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Injunction issued against hemp farms

Injunction issued against hemp farms

Shiprock District Court Judge Genevieve Woody has granted a restraining order against Dineh Benally, owner of Native American Agricultural Company and Navajo Gold Company, allowing the Navajo Nation Police to begin shutting down his hemp farm operations and telling his workers to leave.

The Navajo Nation filed a lawsuit in June against Benally, who is president of the San Juan River Farm Board, and his companies seeking to stop “the illegal and unregulated growth, production, transporting, licensing, and selling industrial hemp within the exterior boundaries of the Navajo Nation.”

Woody’s decision comes a few days after the Navajo Nation Police issued a press release which described concerns and reports from Shiprock residents over Benally’s hemp cultivation.

It was summer of not only the pandemic but of community upheaval in the Northern Agency as Benally’s neighbors protested against his hemp production, the non-Navajo work force Benally had brought in and everything that came along with it.

During the first day of the hearing on the restraining order, the Navajo Nation’s special counsel, Charlie Galbraith of Kilpatrick Townsend & Stockton, called his witnesses – Oliver Whaley, director of Navajo Environmental Protection Agency, Navajo Chief of Police Phillip Francisco, and residents. They were cross-examined by Gallup attorney David Jordan, who represented Benally.

Near the end of the day, Jordan called two witnesses, one of Benally’s security guards and a farmer who was paid by Benally to use his farm to grow hemp.

On Friday they were supposed to call other witnesses and have them cross-examined, including Benally himself. But Jordan and Benally decided to rest and not to call any witnesses, and with that both counsels gave their closing statements.

“We had several witnesses yesterday and we went down some rabbit holes of he said, she said, play-by-play of what happened,” said Galbraith in his closing statement. “It was just a very small sampling of the daily confrontation happening because of this hemp.

“Conflicts are happening … daily,” he said. “They’re tearing families apart. They are a public health crisis … you heard Chief of Police Phillip Francisco call it a crisis situation.”

Galbraith said testimony such as Whaley’s show the environmental harm these unregulated hemp farms and hoop houses are doing to the land. Woody referred to Whaley’s testimony as fitting the requirement of irreparable injury, loss or damage to plaintiff’s rights and interests that would continue to occur unless a preliminary injunction is issued.

Whaley said he had observed violations of the Navajo Nation Pesticide Act because NEPA did not issue licenses for some of the pesticides used on the farm.

He also said septic tanks were installed on the hemp farm with no construction or operating permits. They were not being maintained and were leaking sewage, which posed a threat of contamination to the land, he said.

He added that sand bags had been installed to divert water from the San Juan River and was being investigated by the U.S. Army Corps of Engineers.

He said trash was being illegally dumped and onsite generators are attached to large water hauling tanks that he suspected contain gasoline to power the generators.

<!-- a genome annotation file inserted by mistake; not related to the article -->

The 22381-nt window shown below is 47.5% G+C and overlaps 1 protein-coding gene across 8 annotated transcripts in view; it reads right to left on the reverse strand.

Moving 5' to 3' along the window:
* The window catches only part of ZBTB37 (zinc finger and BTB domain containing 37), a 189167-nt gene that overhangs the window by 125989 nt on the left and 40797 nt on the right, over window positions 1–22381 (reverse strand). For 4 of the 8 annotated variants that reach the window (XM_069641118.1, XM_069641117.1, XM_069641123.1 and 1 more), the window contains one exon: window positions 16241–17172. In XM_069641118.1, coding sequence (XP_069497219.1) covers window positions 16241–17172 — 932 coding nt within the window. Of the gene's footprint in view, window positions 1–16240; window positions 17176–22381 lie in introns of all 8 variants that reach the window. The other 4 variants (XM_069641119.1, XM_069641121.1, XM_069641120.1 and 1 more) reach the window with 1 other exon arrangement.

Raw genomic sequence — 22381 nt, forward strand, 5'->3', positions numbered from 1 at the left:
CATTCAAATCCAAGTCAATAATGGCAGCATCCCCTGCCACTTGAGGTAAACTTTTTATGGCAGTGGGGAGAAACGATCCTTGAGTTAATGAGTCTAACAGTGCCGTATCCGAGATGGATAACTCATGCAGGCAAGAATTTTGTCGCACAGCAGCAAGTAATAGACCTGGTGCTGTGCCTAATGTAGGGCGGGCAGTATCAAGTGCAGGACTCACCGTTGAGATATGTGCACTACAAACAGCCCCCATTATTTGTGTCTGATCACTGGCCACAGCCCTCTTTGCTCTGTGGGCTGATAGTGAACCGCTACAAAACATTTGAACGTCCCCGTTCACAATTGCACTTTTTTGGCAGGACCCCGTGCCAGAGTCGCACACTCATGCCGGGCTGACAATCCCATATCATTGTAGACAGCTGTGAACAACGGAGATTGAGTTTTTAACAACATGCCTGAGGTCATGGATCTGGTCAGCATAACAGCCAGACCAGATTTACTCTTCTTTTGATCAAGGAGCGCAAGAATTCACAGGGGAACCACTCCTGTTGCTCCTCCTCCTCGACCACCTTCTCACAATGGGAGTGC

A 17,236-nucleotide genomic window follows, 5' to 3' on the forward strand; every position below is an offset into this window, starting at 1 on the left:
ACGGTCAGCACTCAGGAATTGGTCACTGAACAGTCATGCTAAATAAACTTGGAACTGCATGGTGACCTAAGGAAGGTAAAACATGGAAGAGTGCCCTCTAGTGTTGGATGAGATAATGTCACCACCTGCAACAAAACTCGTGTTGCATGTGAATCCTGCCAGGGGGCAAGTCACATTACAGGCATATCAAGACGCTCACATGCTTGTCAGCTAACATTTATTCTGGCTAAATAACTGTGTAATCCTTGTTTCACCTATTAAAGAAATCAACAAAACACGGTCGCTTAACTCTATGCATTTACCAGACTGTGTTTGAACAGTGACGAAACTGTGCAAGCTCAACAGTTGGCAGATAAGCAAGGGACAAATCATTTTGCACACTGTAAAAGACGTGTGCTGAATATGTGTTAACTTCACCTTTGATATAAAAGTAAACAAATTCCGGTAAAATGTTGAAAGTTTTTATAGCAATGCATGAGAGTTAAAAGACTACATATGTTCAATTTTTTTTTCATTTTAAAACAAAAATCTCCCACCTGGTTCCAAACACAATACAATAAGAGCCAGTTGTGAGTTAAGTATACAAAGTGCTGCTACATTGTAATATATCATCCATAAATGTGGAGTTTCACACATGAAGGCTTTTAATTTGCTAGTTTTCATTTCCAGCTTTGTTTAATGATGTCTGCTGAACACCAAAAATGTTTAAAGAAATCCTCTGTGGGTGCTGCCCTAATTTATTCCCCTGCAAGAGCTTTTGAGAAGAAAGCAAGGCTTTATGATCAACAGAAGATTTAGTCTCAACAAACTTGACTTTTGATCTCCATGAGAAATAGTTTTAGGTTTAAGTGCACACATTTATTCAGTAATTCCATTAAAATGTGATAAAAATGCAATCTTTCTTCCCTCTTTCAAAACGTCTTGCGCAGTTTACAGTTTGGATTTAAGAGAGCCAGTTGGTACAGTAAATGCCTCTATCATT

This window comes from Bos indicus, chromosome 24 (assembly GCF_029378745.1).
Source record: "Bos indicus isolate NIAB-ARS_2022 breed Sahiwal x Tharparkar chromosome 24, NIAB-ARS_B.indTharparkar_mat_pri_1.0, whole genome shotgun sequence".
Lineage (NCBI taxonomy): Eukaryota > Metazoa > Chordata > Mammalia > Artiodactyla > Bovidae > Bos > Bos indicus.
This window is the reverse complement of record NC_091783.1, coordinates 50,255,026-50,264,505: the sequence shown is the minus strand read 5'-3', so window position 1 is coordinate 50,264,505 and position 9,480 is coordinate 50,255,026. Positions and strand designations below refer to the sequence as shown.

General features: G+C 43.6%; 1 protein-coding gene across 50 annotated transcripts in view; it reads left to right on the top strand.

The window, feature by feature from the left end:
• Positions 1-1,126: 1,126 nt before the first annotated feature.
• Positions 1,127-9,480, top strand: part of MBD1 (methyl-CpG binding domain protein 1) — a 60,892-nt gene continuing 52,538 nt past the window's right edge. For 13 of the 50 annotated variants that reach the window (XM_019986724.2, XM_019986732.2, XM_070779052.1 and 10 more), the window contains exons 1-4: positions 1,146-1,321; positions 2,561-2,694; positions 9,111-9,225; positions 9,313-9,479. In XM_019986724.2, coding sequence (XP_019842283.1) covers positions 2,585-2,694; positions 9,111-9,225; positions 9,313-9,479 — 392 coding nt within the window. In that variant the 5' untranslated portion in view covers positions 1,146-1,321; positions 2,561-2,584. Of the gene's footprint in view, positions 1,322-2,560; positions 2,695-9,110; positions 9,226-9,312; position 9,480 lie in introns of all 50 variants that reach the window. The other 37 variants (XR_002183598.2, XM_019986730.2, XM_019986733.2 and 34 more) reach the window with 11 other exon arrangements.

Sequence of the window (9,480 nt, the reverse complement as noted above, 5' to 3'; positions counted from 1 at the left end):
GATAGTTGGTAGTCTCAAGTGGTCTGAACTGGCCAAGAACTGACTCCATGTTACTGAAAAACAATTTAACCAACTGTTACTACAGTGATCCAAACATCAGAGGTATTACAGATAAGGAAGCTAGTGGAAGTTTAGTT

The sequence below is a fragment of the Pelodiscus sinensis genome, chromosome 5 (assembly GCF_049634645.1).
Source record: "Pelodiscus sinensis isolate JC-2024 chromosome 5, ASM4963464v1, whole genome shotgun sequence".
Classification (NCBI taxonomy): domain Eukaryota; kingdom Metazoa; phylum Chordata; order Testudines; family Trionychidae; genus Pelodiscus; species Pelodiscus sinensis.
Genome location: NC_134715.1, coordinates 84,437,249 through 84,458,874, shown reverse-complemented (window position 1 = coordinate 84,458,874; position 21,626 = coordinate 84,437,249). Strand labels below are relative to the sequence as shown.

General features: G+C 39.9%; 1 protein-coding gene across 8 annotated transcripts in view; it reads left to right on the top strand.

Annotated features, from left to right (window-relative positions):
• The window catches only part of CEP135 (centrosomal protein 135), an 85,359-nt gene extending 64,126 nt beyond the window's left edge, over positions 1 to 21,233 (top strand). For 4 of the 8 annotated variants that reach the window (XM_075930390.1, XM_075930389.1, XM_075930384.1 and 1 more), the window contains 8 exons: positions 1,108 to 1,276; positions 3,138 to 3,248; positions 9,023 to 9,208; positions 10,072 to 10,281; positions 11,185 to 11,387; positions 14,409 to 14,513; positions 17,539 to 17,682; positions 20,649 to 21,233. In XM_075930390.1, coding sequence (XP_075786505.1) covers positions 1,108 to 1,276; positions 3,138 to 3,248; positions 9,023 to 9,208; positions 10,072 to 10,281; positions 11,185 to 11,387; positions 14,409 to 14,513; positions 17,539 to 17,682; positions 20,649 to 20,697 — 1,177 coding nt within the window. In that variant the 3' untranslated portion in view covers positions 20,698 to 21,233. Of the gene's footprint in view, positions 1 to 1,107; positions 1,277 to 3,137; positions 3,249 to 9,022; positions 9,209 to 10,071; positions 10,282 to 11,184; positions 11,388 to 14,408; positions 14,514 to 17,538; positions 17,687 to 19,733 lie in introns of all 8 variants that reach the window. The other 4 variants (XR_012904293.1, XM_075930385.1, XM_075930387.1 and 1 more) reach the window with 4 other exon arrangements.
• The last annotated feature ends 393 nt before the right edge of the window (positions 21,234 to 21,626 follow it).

In Jordan’s closing statement, he said should a preliminary injunction be ordered, then Benally’s 2020 crop for nine farms would be “entirely lost.” There are 36 hemp farms that are so far identified.

“The plaintiff has completely forgotten their complaints,” said Jordan. “Their complaint had nothing to do with protesters, environment. It was CBD and hemp is illegal. It’s risky. It’s this and that. Things we didn’t hear anything about in their case. They didn’t even put on evidence of what my client is growing.”

Jordan said he had a problem with the “environmental guy” – Whaley – noting that NEPA has a procedure for issues that gives the offender a chance to fix the problem, after which they do a follow up.

“This case isn’t being brought by the Navajo Nation EPA,” said Jordan. “The Navajo Nation EPA isn’t asking for a preliminary injunction. Why? Because they have an entire remedy of law they are following. A procedure they are doing which gives my client a chance to address environmental concerns if they ask him.”

After the end of the hearing, local radio stations KGAK and KNDN broadcast interviews with farmers who had given up their farms for Benally to grow hemp on and farm workers who said Benally is a “good man” and that racial bias should not be an issue. During the hearing, Jordan accused the protesters of using racist epithets toward Benally’s mostly non-Navajo workforce.

“The negative things being said about him (Benally) is just racial comments,” said one woman who works for Benally. “How can we go against our own Navajo kind?

“Coming at the Asians, you guys need to think where does your clothes come from?” she said. “Where does your vehicle come from? Who are the ones bringing in the medicine? Who are helping the elderly? It’s the Asians who are here giving their time. We need to work together.”

About The Author

Arlyssa Becenti

Arlyssa Becenti reported on Navajo Nation Council and Office of the President and Vice President. Her clans are Nát'oh dine'é Táchii'nii, Bit'ahnii, Kin łichii'nii, Kiyaa'áanii. She’s originally from Fort Defiance and has a degree in English Literature from Arizona State University. Before working for the Navajo Times she was a reporter for the Gallup Independent.


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